• How should the fiduciary make the disclosure in terms that are understandable to an unsophisticated entrustor and obtain truly informed consent?

A general guide to all the answers relates to the purpose of the disclosure.

The purpose of the disclosure is:

(i) To make the recipient of the disclosure understand that the proposed fiduciary is conflicted, and therefore cannot be fully and totally relied upon to serve the interest of the client-entrustor and (ii) To help the entrustor to determine to what extent, if at all, could he or she rely on the proposed fiduciary? Therefore, the disclosed information must provide the entrustor with sufficient information to make a decision whether, and to what extent, he or she should trust the proposed or current fiduciary.

Having understood the issue, the enrustor’s consent or refusal to consent to the conflicting interest and following the broker’s advice should be clearly given. No formula can be established for the fiduciary on how to disclose conflicts of interest. Both the parties and the conflict are too varied. Perhaps the only guides about the degree and substance of disclosure are two combined tests:

  1. “If I (the fiduciary) were the entrustor, what type of information and in what form should the information given to me (as the entrustor) in order to ensure that I understand the issue? If the information is insufficient or if the entrustor is unable to understand the issues, then the third question is: who should be brought into the discussion to represent the entrustor’s understanding?
  2. “Relating to the substance of the entrustor’s decision: “If I (the fiduciary) were an entrustor, what would I want to know about the fiduciary, and what verification would I demand to ensure that the conflict does not undermine my trust in the fiduciary?” If the fiduciary does not answer these questions or does not answer the questions freely and honestly, and tells me (the entrustor) a story that is muddled or imprecise, then such a disclosure would not be binding, and should expose the fiduciary to liability.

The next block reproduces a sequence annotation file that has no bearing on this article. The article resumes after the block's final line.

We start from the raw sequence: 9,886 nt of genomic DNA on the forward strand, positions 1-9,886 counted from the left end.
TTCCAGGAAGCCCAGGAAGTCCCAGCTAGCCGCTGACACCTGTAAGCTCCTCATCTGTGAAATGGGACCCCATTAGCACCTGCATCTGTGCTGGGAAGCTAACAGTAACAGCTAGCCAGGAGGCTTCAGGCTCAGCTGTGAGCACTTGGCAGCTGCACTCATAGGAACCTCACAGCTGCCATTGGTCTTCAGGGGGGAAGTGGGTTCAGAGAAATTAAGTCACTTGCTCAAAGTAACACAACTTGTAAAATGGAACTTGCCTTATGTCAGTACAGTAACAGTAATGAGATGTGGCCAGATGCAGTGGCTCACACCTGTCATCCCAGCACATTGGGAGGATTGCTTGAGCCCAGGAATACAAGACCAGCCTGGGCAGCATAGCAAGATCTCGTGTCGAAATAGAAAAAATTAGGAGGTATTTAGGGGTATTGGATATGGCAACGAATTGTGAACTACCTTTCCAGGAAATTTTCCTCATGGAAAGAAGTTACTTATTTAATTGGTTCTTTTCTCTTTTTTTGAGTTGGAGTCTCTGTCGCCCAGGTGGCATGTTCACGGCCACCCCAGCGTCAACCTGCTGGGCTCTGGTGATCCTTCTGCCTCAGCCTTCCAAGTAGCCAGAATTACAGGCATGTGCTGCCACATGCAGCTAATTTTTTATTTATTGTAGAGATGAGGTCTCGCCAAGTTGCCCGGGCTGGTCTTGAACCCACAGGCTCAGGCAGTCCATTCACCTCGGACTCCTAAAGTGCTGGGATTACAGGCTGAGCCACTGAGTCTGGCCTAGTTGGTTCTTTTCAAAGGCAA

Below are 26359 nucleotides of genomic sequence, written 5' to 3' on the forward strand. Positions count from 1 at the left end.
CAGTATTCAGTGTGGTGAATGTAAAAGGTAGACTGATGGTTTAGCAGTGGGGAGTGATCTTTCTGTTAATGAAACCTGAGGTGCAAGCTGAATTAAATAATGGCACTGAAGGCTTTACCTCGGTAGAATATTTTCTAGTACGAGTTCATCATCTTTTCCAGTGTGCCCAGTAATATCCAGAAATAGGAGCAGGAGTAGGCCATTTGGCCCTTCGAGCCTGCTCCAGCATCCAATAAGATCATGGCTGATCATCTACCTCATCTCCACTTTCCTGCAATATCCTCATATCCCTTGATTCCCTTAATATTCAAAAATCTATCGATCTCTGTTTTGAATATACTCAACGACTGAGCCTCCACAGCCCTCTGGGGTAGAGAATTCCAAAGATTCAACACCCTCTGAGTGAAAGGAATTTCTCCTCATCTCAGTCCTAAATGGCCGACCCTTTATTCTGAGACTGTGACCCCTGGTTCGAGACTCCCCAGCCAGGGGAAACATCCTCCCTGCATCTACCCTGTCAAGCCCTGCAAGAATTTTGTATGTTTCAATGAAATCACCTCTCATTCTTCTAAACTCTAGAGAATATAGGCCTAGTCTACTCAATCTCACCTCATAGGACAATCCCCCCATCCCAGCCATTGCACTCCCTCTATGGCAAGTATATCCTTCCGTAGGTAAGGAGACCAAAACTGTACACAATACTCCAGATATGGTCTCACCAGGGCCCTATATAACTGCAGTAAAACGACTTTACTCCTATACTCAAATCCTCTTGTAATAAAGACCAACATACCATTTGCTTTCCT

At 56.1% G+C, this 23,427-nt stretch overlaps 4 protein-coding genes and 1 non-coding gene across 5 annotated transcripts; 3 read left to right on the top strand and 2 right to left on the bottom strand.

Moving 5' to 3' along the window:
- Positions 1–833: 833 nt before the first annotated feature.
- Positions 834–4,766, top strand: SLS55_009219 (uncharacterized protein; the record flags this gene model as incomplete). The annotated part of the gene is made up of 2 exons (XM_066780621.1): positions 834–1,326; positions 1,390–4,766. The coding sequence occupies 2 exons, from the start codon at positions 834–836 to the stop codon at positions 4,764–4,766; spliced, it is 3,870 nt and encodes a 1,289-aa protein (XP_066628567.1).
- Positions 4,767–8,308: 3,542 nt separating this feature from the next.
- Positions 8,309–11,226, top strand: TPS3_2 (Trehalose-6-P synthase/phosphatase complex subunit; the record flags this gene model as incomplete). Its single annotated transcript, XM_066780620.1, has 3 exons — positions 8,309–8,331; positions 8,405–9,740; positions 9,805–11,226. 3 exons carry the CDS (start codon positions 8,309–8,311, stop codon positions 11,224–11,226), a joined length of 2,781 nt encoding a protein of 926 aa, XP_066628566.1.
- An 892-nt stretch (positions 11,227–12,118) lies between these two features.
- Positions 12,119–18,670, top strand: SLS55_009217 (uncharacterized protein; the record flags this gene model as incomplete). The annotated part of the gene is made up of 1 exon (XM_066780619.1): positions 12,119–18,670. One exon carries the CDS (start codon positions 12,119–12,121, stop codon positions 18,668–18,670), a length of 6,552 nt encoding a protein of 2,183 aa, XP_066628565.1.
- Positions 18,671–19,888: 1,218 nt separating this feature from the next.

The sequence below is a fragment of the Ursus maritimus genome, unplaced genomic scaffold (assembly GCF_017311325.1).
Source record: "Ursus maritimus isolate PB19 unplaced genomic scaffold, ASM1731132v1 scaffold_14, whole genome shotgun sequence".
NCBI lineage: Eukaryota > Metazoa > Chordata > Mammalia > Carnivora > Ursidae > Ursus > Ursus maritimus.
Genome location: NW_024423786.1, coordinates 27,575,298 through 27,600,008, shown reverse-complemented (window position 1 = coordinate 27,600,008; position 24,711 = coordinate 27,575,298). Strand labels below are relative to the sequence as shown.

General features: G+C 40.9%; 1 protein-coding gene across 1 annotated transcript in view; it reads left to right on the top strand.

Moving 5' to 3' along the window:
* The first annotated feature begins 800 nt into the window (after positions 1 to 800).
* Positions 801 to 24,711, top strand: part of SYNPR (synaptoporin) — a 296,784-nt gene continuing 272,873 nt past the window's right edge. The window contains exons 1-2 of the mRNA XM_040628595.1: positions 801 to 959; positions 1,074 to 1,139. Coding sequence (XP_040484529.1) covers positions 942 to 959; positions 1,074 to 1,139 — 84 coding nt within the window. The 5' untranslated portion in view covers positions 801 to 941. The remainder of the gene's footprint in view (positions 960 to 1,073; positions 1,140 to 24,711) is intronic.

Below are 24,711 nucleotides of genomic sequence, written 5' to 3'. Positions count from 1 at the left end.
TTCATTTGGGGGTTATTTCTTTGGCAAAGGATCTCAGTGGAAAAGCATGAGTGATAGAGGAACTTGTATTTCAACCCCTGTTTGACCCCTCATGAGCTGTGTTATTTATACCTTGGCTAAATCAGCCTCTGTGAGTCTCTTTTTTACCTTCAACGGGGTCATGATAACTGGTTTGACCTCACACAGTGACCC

Another question that should be asked and answered in this context, is:

  • What triggers the fiduciary’s liability? The absence of disclosure about the fiduciary’s conflicts of interest, or the possible future violation of his fiduciary duty?

I assume that the liability is triggered by the absence of full disclosure. However, the weight of the liability would depend on whether the fiduciary proceeded to violate his or her fiduciary duties as a result of the conflict of interests, and whether these violations harmed the entrustors’ interests. After all, the real problem is the broker dealers’ conflicts of interests. Disclosure is a way to relieve the fiduciary from liability. Disclosure is not a separate independent duty. It is more a measure of relief from a duty, provided the beneficiary’s consent addresses the conflicts and agrees to them. Thus, if the entrustor did not receive full disclosure of the conflict or did not fully understand the conflict and its implications, he cannot give meaningful consent and no relief should be granted to the fiduciary. Disclosure involves two related items: The amount that the client pays and the risk that the client bears. A one-time transaction and payment is one thing, a continuous trading is another. Risk level cannot be specifically evaluated but the broker knows more about it, and must explain to the client.